The [old chestnut](/bus-news/article.php/3727181) about Time Warner spinning off AOL got some new life this morning, courtesy of *The Wall Street Journal*. Time Warner reports its earnings on Wednesday, and the company is then expected to inform us that they have finished all of the internal legwork required to separate the content and advertising business from the dwindling dial-up Internet service division.
Once that process is complete, bankers will be able to apply real numbers to gauge each part’s value. Then what happens? Well, fire up the rumor mill!
People “familiar with the situation” [told](http://online.wsj.com/article/SB121779084359008083.html?mod=hpp_us_whats_news) the *Journal* that informal talks are taking place with both Microsoft and Yahoo about selling off the content division.
We’ve been talking about those scenarios since a few short days after Feb. 1, when Microsoft made its offer to buy Yahoo. Back when Microsoft was breathing down Yahoo’s neck, Yahoo buying AOL and Time Warner taking a minority equity stake (I was told about 20 percent) was one of the more reliable rumors. We knew talks were happening, but we didn’t know how serious they were. And clearly no deal came to pass.
For Microsoft’s part, AOL seemed a logical backup plan in case Yahoo got away. Which it did, at least for now. An AOL acquisition would doubtless give Microsoft a shot in the arm when it comes to building out its portfolio of Web content. AOL has oodles of verticals that do pretty well and the AIM instant messaging client would certainly be a nifty pickup.
But the gem of AOL’s business would be Platform A, the centerpiece of which is Advertising.com. The latest comScore ranking identifies Platform A as the leading online ad network, reaching 90 percent of the online U.S. population. Yahoo is ranked No. 2, with an audience reach of 83 percent.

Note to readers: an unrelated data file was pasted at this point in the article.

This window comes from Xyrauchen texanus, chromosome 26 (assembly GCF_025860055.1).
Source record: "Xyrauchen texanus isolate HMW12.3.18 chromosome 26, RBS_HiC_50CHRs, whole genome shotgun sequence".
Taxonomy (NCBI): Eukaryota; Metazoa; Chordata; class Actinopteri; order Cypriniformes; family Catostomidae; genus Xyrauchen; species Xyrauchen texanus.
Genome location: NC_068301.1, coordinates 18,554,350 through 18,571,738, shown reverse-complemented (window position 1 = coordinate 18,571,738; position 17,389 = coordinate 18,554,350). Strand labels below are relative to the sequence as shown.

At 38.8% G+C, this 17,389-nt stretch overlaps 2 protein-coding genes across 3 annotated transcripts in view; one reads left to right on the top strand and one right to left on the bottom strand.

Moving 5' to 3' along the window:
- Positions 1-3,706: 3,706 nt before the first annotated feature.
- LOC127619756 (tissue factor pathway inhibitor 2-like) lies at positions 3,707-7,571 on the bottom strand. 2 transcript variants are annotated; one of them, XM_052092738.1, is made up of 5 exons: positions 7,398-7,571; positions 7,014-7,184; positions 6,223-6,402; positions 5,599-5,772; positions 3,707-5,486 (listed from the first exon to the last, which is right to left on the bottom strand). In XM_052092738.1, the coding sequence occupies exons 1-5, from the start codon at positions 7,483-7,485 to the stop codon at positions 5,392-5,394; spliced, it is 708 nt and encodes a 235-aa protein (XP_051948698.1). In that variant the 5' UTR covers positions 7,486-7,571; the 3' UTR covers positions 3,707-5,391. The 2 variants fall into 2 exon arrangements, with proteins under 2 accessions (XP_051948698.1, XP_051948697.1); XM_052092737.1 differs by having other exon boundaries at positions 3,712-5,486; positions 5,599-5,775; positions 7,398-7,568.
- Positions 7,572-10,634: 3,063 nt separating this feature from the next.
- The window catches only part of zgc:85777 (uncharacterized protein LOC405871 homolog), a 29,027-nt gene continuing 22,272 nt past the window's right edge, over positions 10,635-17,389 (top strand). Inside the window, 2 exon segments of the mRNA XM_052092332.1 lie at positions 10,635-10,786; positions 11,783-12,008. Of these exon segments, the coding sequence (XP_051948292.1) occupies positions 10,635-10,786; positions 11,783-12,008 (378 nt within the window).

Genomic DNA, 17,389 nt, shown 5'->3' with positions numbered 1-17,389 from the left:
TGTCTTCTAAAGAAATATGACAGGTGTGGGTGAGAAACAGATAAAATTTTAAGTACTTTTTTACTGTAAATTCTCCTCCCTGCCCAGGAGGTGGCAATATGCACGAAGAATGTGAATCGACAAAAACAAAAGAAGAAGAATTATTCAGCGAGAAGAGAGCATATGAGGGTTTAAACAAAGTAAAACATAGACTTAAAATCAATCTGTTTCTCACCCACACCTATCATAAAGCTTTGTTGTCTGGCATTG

So that would deliver Microsoft a rather dramatic bump in its display advertising activities, but that really doesn’t get at the reason it was interested in Yahoo in the first place. Buying Yahoo, Steve Ballmer has reminded us, wasn’t a strategy unto itself — it was a “tactic.” Microsoft’s real strategy, Ballmer [proclaimed](/bus-news/article.php/3761186/Microsoft+to+Keep+Spending+Big+on+Search.htm) at its annual meeting with financial analysts, is to improve its position in search, which he called a trillion-dollar market. With fewer than 5 percent of all search queries, AOL doesn’t really move the needle there.
It fits, then, that the *Journal’s* anonymous sources suggest that the talks with Yahoo are further along than with Microsoft. It’s a better fit, although Time Warner might not have engendered much good will with the recent word that it won’t let Jonathan Miller take a place on Yahoo’s board, owing to a non-compete agreement. Then again, given that Miller was widely seen as a potential successor to Jerry Yang, the incumbent Yahoos might be just as happy to leave him on the outside. Things would be more colorful with Mark Cuban around, anyway.